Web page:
Singapore Skyline and view of Marina Bay

In the recent case of Sanum Investments Ltd v Government of the Lao People’s Democratic Republic [2016] SGCA 57, Singapore’s apex court handed down its first decision dealing with the validity of an investment-treaty arbitration award. The Singapore Court of Appeal sat as a five-judge bench for only the fourth time in its history – comprising Sundaresh Menon CJ, Chao Hick Tin JA, Andrew Phang Boon Leong JA, Prakash J and Quentin Loh J. Furthermore, for the first time, the Court of Appeal permitted legal submissions from two amici curiae – experts on international law Professor Locknie Hsu of the Singapore Management University and Mr. J. Christopher Thomas, QC of the National University of Singapore.

Background

The decision concerned a dispute between a Macanese investor, Sanum Investments Ltd (“Sanum“) and the Government of the Lao People’s Democratic Republic. Sanum had invested in Laos’ gaming and hospitality industry via a joint venture with a Laotian entity. Subsequently, Sanum alleged that the Lao Government had levied unfair and discriminatory taxes, therefore depriving it of the benefits it otherwise would have derived from its investment. Hence, it commenced arbitral proceedings against the Lao Government pursuant to an investment treaty between the People’s Republic of China and Laos (the “Treaty“), which was signed in 1993. The claim was brought under Article 8(3) of the Treaty, which states:

“If a dispute involving the amount of compensation for expropriation cannot be settled through negotiations within six months… it may be submitted at the request of either party to an ad hoc arbitral tribunal.”

The Lao Government raised two preliminary objections to the Tribunal’s jurisdiction on the basis that, firstly, the Treaty’s protection did not extend to a Macanese investor. Secondly, the claim was not arbitrable, as it had gone beyond the permitted subject matter prescribed under Article 8(3) (i.e. only the amount of compensation was arbitrable, not the  question of whether there was an expropriation, or whether an investor was entitled to any compensation as a matter of principle). Unpersuaded, the Tribunal dismissed these jurisdictional challenges.

The Tribunal had previously decided (after consultation with both parties), that the place of arbitration would be Singapore, and so its determination on jurisdiction was subject to Singapore court supervision pursuant to Section 10(3)(a) of the Singapore International Arbitration Act (the “IAA“). Hence, the Lao Government appealed the question of jurisdiction to the Singapore High Court (the “High Court“). The High Court decided that the Treaty did not apply to Macau, and even if it did, the Tribunal did not have jurisdiction to hear Sanum’s expropriation claims due to a restrictive interpretation of Article 8(3).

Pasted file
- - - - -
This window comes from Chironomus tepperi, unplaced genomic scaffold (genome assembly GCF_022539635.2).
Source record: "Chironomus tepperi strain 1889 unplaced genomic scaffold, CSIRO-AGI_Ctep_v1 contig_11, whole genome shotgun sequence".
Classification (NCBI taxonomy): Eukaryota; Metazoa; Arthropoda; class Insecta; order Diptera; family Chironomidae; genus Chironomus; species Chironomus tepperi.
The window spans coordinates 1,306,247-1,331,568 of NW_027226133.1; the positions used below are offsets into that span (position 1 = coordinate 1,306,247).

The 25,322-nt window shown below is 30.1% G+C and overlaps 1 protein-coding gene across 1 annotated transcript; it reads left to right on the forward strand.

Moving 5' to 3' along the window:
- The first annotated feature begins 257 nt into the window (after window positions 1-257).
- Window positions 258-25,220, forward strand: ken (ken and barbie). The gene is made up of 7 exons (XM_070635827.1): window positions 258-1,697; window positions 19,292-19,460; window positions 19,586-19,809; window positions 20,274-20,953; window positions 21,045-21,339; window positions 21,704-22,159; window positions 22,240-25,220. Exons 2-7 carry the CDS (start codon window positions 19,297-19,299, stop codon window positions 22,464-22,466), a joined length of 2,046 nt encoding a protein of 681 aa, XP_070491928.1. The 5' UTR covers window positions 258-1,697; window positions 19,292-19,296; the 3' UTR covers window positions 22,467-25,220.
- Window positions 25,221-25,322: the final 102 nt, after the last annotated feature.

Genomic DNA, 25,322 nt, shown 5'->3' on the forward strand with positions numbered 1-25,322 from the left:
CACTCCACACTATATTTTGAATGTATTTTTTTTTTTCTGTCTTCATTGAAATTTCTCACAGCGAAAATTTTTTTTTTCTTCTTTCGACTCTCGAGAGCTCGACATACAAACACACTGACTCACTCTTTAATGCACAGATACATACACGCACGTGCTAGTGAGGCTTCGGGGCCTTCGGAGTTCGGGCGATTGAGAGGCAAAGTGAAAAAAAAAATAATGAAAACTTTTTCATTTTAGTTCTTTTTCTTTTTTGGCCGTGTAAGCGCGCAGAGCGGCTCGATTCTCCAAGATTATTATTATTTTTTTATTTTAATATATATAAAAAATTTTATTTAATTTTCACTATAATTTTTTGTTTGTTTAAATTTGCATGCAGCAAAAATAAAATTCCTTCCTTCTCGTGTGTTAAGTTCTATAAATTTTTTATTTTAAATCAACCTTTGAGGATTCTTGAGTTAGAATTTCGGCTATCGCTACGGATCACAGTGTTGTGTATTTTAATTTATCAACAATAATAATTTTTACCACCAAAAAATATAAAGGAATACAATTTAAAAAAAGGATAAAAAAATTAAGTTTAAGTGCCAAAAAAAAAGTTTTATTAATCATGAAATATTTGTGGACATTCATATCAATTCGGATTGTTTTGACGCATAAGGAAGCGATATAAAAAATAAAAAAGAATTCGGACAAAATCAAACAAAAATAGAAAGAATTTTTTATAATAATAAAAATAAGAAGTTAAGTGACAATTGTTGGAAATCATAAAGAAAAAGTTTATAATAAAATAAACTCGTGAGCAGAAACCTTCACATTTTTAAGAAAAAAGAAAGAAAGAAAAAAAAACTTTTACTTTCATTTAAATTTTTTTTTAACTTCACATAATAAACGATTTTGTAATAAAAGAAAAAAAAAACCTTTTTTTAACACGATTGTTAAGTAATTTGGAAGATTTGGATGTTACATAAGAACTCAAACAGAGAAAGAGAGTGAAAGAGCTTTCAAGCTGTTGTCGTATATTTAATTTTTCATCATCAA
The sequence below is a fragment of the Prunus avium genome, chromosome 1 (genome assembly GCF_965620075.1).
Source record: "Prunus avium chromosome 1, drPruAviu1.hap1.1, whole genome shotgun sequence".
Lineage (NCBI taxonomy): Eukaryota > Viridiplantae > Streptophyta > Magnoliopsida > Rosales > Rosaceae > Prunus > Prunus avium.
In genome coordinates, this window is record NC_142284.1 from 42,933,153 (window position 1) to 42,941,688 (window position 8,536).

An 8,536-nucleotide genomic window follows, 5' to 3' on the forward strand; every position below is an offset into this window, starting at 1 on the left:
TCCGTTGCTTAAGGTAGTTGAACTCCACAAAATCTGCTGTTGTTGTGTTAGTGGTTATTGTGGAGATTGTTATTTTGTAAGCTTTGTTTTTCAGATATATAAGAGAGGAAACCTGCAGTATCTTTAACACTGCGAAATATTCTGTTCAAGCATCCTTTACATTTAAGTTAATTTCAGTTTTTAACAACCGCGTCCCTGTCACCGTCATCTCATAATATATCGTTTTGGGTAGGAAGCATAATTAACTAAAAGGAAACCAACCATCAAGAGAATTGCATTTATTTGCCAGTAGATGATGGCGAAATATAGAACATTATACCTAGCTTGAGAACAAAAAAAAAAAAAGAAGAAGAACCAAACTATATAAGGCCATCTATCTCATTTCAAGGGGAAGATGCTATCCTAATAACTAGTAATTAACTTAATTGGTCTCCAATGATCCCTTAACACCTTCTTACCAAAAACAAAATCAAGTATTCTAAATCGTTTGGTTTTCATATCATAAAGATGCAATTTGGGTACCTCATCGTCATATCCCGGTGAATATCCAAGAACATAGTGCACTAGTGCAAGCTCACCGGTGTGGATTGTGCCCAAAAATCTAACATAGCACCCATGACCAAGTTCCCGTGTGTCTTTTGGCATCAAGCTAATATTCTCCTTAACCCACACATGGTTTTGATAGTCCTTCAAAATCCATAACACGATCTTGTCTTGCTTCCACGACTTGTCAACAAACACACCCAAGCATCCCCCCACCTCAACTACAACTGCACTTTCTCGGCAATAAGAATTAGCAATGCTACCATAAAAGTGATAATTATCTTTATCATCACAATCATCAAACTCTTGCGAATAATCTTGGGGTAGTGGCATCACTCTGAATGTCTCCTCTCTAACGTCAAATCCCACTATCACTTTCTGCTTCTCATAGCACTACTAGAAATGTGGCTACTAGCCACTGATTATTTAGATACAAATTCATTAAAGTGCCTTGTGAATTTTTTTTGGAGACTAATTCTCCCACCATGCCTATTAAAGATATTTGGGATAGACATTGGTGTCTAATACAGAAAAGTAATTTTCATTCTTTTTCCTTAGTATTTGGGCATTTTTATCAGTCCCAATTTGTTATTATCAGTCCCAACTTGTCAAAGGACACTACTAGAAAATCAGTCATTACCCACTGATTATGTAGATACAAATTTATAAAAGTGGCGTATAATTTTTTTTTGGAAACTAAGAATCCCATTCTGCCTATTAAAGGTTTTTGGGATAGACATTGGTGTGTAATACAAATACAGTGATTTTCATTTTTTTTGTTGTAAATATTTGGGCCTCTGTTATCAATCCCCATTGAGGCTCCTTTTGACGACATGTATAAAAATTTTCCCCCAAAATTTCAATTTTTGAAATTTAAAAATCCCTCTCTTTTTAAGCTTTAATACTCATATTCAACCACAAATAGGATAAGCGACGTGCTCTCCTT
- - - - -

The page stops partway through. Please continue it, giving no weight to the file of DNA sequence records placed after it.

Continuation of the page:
Sanum then appealed this decision to the Court of Appeal, who upheld the High Court’s finding that the Treaty extended to Macanese investors, but reversed its finding on subject-matter jurisdiction, preferring a broad interpretation of Article 8(3).  As a preliminary issue, the Court of Appeal also stated in obiter dicta that while the interpretation of treaties in general were matters of public international law, the domestic Singapore courts were not only competent, but in fact obliged to consider these issues, as the parties had chosen Singapore as the seat of the arbitration and the supervisory jurisdiction for any challenges. It also held that a full standard of review should be conducted before the courts, notwithstanding the Tribunal’s original ruling, and that a national court was not obliged to give deference even to an eminent tribunal. However, it did concede that a cogent and well-reasoned conclusion by the Tribunal may made its ruling persuasive.

The Moving Treaty Frontier Rule

In seeking to answer whether the Treaty protected Macanese investors, the Court of Appeal first identified the “moving treaty frontier” rule (the “MTF Rule“) which governs issues of State succession and the impact of such successions on a State’s treaty obligations. This rule stems from Article 15 of the Vienna Convention on Succession of States in respect of Treaties 1978 (“VCSST“) and Article 29 of the Vienna Convention on the Law of Treaties 1969 (“VCLT“). In essence, the MTF Rule presumptively provides for the automatic extension of a State’s existing treaties to a new territory, as and when it becomes part of that State. Since the territory in question undergoes a change in sovereignty, it passes automatically out of the treaty regime of the predecessor sovereign State into the treaty regime of the successor sovereign State. This is solely a presumption, and can thus be displaced on two grounds. Firstly, if the treaty itself shows an intention that it was not meant to apply to the extended territory. Secondly, if it has been otherwise established that the treaty was not meant to apply to the extended territory, even after the successor State had assumed (or resumed) sovereignty.